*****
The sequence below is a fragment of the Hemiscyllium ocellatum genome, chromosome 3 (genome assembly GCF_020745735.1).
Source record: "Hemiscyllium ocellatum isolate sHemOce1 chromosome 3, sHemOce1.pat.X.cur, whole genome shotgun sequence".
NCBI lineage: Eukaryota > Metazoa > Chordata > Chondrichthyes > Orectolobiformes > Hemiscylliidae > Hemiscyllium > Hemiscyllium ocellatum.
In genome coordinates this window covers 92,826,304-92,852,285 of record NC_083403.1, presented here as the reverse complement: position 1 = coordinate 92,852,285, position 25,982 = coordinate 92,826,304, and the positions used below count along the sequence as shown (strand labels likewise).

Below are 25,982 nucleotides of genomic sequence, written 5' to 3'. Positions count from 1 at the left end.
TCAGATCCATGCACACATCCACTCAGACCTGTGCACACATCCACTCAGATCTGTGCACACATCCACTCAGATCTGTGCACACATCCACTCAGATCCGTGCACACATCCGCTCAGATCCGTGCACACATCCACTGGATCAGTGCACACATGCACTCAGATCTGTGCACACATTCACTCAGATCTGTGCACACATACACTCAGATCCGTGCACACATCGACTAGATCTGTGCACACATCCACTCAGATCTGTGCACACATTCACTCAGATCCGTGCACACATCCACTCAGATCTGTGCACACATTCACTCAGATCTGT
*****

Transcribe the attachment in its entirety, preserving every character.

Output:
The sequence below is a fragment of the Hemiscyllium ocellatum genome, chromosome 3 (genome assembly GCF_020745735.1).
Source record: "Hemiscyllium ocellatum isolate sHemOce1 chromosome 3, sHemOce1.pat.X.cur, whole genome shotgun sequence".
NCBI lineage: Eukaryota > Metazoa > Chordata > Chondrichthyes > Orectolobiformes > Hemiscylliidae > Hemiscyllium > Hemiscyllium ocellatum.
In genome coordinates this window covers 92,826,304-92,852,285 of record NC_083403.1, presented here as the reverse complement: position 1 = coordinate 92,852,285, position 25,982 = coordinate 92,826,304, and the positions used below count along the sequence as shown (strand labels likewise).

Below are 25,982 nucleotides of genomic sequence, written 5' to 3'. Positions count from 1 at the left end.
TCAGATCCATGCACACATCCACTCAGACCTGTGCACACATCCACTCAGATCTGTGCACACATCCACTCAGATCTGTGCACACATCCACTCAGATCCGTGCACACATCCGCTCAGATCCGTGCACACATCCACTGGATCAGTGCACACATGCACTCAGATCTGTGCACACATTCACTCAGATCTGTGCACACATACACTCAGATCCGTGCACACATCGACTAGATCTGTGCACACATCCACTCAGATCTGTGCACACATTCACTCAGATCCGTGCACACATCCACTCAGATCTGTGCACACATTCACTCAGATCTGT